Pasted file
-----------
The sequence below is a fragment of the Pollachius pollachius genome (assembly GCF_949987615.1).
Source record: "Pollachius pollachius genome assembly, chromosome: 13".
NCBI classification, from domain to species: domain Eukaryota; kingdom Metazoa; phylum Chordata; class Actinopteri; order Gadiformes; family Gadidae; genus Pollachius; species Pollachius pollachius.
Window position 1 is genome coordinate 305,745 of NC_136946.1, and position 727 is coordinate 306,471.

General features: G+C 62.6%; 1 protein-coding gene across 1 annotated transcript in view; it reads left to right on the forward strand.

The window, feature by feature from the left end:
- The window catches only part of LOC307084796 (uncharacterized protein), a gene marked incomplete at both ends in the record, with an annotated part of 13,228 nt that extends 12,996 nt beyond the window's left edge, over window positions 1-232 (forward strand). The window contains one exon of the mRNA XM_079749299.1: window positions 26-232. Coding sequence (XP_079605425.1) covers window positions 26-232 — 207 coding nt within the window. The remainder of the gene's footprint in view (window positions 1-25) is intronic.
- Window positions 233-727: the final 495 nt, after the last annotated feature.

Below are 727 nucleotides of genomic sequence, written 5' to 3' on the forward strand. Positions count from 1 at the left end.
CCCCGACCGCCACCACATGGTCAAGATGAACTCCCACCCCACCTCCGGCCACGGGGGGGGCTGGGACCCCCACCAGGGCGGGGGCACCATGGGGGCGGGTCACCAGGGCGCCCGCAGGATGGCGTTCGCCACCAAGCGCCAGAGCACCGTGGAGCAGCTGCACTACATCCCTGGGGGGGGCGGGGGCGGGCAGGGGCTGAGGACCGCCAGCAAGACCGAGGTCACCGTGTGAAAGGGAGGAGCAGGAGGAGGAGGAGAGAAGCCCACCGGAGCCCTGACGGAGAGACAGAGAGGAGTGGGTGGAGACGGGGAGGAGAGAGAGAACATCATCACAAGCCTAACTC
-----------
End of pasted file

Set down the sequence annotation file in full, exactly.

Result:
The sequence below is a fragment of the Pollachius pollachius genome (assembly GCF_949987615.1).
Source record: "Pollachius pollachius genome assembly, chromosome: 13".
NCBI classification, from domain to species: domain Eukaryota; kingdom Metazoa; phylum Chordata; class Actinopteri; order Gadiformes; family Gadidae; genus Pollachius; species Pollachius pollachius.
Window position 1 is genome coordinate 305,745 of NC_136946.1, and position 727 is coordinate 306,471.

General features: G+C 62.6%; 1 protein-coding gene across 1 annotated transcript in view; it reads left to right on the forward strand.

The window, feature by feature from the left end:
- The window catches only part of LOC307084796 (uncharacterized protein), a gene marked incomplete at both ends in the record, with an annotated part of 13,228 nt that extends 12,996 nt beyond the window's left edge, over window positions 1-232 (forward strand). The window contains one exon of the mRNA XM_079749299.1: window positions 26-232. Coding sequence (XP_079605425.1) covers window positions 26-232 — 207 coding nt within the window. The remainder of the gene's footprint in view (window positions 1-25) is intronic.
- Window positions 233-727: the final 495 nt, after the last annotated feature.

Below are 727 nucleotides of genomic sequence, written 5' to 3' on the forward strand. Positions count from 1 at the left end.
CCCCGACCGCCACCACATGGTCAAGATGAACTCCCACCCCACCTCCGGCCACGGGGGGGGCTGGGACCCCCACCAGGGCGGGGGCACCATGGGGGCGGGTCACCAGGGCGCCCGCAGGATGGCGTTCGCCACCAAGCGCCAGAGCACCGTGGAGCAGCTGCACTACATCCCTGGGGGGGGCGGGGGCGGGCAGGGGCTGAGGACCGCCAGCAAGACCGAGGTCACCGTGTGAAAGGGAGGAGCAGGAGGAGGAGGAGAGAAGCCCACCGGAGCCCTGACGGAGAGACAGAGAGGAGTGGGTGGAGACGGGGAGGAGAGAGAGAACATCATCACAAGCCTAACTC